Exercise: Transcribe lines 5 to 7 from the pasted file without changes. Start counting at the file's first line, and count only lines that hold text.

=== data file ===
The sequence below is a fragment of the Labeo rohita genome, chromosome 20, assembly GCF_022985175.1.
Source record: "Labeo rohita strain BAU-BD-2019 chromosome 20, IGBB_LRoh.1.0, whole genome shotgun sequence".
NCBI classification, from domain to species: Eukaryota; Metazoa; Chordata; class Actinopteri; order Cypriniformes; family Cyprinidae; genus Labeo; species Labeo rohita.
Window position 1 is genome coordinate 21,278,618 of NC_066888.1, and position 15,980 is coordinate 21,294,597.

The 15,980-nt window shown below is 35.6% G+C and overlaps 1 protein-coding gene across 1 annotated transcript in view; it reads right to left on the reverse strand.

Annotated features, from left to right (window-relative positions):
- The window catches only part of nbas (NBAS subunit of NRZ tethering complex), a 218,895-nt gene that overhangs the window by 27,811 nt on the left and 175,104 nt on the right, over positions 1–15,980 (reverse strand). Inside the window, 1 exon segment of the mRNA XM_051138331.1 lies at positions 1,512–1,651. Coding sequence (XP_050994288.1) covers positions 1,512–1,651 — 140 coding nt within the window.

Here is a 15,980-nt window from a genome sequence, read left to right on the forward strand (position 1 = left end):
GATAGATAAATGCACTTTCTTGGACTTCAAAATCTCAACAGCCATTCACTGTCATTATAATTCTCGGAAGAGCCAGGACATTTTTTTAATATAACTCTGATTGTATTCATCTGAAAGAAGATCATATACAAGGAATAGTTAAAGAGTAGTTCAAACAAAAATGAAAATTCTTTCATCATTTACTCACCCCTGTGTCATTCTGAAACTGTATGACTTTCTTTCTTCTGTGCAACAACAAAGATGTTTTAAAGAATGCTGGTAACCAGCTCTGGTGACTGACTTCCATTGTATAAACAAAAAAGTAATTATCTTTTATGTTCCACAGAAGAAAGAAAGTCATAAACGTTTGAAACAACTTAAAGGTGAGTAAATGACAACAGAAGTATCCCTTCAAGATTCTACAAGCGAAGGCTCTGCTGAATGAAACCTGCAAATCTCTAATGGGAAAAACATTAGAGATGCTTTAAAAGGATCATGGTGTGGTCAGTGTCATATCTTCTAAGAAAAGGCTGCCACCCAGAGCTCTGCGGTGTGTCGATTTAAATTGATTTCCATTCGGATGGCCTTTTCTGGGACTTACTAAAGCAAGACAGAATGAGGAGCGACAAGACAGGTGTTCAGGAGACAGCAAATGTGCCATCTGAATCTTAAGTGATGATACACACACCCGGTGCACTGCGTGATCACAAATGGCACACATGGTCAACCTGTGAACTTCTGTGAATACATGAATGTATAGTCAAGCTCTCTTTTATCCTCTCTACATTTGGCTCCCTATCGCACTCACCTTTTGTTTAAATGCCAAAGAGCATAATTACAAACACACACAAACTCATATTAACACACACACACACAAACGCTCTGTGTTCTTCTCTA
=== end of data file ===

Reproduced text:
The 15,980-nt window shown below is 35.6% G+C and overlaps 1 protein-coding gene across 1 annotated transcript in view; it reads right to left on the reverse strand.

Annotated features, from left to right (window-relative positions):
- The window catches only part of nbas (NBAS subunit of NRZ tethering complex), a 218,895-nt gene that overhangs the window by 27,811 nt on the left and 175,104 nt on the right, over positions 1–15,980 (reverse strand). Inside the window, 1 exon segment of the mRNA XM_051138331.1 lies at positions 1,512–1,651. Coding sequence (XP_050994288.1) covers positions 1,512–1,651 — 140 coding nt within the window.